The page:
We’re sure most lawyers out there can be trusted to handle a case without frequent check-ins from their clients. But, what attorneys must remember is that most clients aren’t asking questions because they don’t trust you, but because they’re scared.
The customers you’re serving likely came to you because they’re going through a time of crisis or uncertainty. So rather than waiting for clients to ask you what’s happening, shoot them a short message or engage in a quick phone call. Give them a brief update on what you’re currently working on, and what’s next, even if it’s nothing significant. And don’t just assume something will be too complicated for a non-lawyer to digest. Take a few minutes to make sure your clients have at least a basic understanding of what’s happening.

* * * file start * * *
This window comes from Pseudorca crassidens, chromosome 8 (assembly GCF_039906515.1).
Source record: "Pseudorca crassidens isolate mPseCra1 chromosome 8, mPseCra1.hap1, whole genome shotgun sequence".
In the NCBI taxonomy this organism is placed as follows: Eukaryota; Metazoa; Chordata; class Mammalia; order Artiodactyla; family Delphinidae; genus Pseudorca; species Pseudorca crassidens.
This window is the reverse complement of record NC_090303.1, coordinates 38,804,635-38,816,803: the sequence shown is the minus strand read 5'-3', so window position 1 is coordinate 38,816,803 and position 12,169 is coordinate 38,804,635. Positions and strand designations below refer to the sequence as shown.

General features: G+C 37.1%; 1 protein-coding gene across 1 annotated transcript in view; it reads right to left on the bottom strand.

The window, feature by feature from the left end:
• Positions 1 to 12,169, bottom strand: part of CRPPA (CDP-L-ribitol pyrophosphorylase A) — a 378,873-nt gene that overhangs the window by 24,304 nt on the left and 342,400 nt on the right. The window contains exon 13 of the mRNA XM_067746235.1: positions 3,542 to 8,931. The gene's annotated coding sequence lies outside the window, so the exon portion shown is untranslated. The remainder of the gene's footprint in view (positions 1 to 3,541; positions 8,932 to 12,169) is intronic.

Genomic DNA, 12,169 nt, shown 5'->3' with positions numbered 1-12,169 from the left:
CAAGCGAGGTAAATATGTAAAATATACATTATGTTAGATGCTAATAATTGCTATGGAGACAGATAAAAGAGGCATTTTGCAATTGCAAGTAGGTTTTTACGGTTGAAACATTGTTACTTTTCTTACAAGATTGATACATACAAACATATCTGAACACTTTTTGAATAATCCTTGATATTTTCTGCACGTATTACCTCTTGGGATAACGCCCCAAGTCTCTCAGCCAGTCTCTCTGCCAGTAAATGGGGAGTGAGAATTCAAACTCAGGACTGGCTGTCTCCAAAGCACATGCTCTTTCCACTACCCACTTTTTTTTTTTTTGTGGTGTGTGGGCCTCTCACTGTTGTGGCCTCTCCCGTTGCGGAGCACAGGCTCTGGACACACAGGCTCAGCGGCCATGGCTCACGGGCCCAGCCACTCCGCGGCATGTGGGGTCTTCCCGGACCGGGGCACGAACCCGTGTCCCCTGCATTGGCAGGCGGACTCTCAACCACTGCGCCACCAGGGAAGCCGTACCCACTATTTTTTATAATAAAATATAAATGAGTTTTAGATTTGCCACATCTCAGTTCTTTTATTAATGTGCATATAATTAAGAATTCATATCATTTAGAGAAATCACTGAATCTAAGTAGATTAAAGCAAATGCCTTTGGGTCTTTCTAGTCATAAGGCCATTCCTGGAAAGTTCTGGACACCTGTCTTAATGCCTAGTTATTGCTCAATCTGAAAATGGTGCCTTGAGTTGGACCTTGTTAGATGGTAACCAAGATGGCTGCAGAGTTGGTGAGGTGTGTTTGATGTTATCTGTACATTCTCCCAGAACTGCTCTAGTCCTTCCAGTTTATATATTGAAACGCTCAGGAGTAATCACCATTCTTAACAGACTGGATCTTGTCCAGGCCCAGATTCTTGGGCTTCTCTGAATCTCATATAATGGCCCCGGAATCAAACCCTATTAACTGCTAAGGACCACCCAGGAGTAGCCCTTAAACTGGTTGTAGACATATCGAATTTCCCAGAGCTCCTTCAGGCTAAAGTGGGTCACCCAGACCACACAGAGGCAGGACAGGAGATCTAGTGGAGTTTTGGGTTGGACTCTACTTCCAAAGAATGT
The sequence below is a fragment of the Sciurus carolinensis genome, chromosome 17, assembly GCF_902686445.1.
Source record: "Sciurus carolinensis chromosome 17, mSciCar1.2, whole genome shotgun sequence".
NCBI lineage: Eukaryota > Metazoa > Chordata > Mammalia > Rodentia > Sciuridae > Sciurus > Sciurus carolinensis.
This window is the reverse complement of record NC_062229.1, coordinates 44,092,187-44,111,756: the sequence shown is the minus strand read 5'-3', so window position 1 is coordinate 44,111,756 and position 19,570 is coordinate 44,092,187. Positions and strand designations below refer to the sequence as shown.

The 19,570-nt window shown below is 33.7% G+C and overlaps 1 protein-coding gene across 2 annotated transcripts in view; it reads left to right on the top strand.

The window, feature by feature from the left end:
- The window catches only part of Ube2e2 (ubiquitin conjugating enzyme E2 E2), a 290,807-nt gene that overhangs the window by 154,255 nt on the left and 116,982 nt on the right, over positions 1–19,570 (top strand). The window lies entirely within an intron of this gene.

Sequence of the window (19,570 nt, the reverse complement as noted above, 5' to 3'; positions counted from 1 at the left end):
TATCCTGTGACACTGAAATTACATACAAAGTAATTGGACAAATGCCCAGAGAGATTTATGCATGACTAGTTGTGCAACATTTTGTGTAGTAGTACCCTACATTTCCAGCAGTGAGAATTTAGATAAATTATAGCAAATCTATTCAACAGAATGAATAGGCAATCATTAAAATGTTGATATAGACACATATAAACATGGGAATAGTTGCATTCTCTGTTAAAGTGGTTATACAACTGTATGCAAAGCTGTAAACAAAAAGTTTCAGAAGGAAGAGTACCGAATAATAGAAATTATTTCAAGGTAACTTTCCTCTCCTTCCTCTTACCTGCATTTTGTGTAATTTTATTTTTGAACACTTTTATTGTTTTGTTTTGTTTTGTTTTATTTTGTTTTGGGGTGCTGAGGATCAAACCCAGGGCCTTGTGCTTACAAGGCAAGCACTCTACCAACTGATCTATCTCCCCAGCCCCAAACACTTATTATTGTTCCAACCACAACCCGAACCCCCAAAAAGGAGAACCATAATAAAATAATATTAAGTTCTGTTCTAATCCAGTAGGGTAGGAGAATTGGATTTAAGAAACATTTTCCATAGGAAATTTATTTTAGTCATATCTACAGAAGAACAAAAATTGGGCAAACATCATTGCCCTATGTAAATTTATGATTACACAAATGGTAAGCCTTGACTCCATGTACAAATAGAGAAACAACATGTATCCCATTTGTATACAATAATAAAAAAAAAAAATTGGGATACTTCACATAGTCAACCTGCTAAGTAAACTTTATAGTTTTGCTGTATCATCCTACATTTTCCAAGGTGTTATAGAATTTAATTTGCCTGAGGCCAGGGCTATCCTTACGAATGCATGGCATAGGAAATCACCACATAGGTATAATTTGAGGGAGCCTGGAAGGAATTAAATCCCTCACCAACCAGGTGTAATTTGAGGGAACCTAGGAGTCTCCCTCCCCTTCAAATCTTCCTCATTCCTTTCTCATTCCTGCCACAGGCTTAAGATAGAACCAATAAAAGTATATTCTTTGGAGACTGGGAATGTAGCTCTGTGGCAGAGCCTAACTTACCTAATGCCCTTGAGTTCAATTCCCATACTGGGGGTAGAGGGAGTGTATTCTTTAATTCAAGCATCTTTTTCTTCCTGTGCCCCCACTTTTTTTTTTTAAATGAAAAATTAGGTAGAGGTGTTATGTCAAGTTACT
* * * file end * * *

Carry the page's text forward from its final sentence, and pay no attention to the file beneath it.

Being Hard To Get In Touch With
We won’t sit here and pretend that lawyers have the time to be answering phone calls all day. We know you’re probably more often overwhelmed than bored. But, your clients won’t be looking for excuses, they’ll be looking for answers. Frequently missing calls and taking forever to return calls, can result in clients beginning to question your work ethic and commitment to their case.
In the previous post in this series, we discussed how Answering Legal, a 24/7 phone answering service that exclusively serves lawyers, could be a highly useful tool for handling new clients. Well it also can be quite valuable for staying in touch with current clients. Anytime you’re unable to answer a call, a trained live receptionist from Answering Legal will pick up on your behalf. They’ll then give your customer a proper greeting, take a message, and let them know when they should expect to hear back from you. Providing a live caring voice, rather than just some pre-recorded message, will help you make a much better impression on clients.